Tuesday, August 21, 2007


Here is a book review from my archives. I put this in the hands of those boys who play RuneQuest on my computers all day at the library. I must confess, after reading the book, I really wanted to start playing those role-playing games.

Epic (Viking, 4/07), by Conor Kostick.

Long ago, the people of Earth were sent to the planet New Earth to escape the violence and destruction that mankind had wrought. In order to rule New Earth in peace, no violence of any kind would be tolerated – no yelling, hitting, or kicking, no matter how just the cause. Knowing that it would be necessary to ease tension and aggression somehow, the forefathers created a computer game, Epic, where the citizens of New Earth could fight in the arena and settle disputes. Generations later, Epic seems more real than life away from the screen. Children go to school to learn Epic strategies, the only way to earn money is through Epic, and the law is upheld through arena battles. Central Allocations, the government, has an unfair advantage in the game and rules with an iron fist. Erik and his friends spend all of their time playing Epic, like everyone else they know. One day, after dying in Epic, Erik decides to shake things up. He creates a new avatar with a skill set that seems impractical and no one has used before. Surprising things begin happening in the game when the new avatar, Cindella, begins to play. Her unusual skills seem to make the game more vivid and exciting than it ever was before; even fun again. As Cindella plays her way through the levels of the game, Erik and his friends discover a way to take down the entire corrupt system of their government and change the way the game is played, and the way their lives are lived, forever. The first-time novelist is the creator of the world’s first live fantasy role-playing game and brings his expertise in this field to create a compelling alternate universe. The story effectively explores the dangers of living purely in a fantasy world that are timely considering the growing popularity of games like Epic for children and adults. With both well-rounded characters and plot, this novel is a welcome addition to the science fiction shelf.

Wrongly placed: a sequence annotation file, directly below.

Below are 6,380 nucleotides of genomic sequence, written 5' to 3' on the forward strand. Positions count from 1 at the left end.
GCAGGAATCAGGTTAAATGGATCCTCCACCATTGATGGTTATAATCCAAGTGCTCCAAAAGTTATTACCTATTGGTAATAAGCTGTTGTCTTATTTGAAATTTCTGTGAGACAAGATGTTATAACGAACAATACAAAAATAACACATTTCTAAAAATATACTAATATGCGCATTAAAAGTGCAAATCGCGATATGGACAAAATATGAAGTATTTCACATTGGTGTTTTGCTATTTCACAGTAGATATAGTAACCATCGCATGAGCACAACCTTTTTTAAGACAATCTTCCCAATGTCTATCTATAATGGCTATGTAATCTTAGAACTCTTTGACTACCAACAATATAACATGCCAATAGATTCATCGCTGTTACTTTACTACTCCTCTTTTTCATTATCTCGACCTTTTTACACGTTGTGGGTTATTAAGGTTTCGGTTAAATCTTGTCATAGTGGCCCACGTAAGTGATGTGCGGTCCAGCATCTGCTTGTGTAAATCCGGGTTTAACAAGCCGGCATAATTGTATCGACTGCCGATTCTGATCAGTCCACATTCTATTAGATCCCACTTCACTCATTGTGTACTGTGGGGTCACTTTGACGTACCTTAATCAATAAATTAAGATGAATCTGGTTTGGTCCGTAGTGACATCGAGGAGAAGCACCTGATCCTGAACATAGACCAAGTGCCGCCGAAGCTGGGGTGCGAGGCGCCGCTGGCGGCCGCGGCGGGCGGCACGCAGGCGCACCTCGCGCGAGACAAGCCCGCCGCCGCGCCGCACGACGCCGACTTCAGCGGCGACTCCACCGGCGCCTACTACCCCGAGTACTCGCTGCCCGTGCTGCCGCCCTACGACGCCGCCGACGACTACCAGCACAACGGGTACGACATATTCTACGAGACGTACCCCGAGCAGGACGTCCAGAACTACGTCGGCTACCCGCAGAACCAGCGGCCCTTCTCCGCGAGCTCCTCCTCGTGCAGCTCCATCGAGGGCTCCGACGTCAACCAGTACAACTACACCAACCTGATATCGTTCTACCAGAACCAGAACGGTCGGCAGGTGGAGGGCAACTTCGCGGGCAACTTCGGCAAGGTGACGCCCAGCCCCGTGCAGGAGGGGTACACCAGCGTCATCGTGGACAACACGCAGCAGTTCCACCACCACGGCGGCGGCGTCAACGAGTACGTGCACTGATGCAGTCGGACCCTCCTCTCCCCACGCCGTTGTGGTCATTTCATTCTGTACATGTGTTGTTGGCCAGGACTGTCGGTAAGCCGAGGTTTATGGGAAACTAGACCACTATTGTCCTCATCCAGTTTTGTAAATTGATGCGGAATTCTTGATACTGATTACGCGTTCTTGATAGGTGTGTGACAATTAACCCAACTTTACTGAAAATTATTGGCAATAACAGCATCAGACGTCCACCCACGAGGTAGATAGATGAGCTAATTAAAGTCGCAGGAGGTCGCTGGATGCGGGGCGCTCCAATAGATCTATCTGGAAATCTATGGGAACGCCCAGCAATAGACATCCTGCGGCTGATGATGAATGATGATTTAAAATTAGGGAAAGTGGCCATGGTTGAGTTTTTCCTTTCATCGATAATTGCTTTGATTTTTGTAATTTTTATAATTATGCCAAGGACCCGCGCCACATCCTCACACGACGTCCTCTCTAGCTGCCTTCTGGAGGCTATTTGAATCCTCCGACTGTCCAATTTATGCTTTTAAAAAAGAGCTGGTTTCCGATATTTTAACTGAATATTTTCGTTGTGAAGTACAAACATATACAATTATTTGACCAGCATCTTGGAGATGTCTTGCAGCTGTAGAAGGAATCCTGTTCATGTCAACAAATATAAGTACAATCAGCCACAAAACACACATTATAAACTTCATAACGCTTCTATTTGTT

No comments: